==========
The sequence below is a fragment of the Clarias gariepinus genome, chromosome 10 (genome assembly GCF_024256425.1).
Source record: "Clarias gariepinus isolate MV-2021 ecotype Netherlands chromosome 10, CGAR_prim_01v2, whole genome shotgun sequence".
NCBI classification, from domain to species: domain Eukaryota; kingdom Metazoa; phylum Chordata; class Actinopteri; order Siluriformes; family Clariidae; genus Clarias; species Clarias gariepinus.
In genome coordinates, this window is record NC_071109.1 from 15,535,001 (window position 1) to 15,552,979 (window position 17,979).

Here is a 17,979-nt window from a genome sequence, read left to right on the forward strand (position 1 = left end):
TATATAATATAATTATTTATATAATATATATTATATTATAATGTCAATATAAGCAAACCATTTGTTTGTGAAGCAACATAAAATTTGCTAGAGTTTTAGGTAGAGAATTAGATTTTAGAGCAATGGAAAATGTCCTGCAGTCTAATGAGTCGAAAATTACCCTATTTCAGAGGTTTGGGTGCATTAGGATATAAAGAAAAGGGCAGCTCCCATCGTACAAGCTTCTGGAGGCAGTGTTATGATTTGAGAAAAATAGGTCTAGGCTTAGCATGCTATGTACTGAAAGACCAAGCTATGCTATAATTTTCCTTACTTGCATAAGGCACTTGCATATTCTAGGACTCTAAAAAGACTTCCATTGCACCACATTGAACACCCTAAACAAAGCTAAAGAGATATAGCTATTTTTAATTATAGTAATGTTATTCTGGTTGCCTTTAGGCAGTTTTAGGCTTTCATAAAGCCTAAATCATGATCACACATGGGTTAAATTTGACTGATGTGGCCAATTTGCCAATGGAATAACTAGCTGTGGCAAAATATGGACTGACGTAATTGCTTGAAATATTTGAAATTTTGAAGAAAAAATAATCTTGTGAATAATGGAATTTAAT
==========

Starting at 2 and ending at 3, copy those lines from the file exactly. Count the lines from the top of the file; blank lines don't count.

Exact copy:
Source record: "Clarias gariepinus isolate MV-2021 ecotype Netherlands chromosome 10, CGAR_prim_01v2, whole genome shotgun sequence".
NCBI classification, from domain to species: domain Eukaryota; kingdom Metazoa; phylum Chordata; class Actinopteri; order Siluriformes; family Clariidae; genus Clarias; species Clarias gariepinus.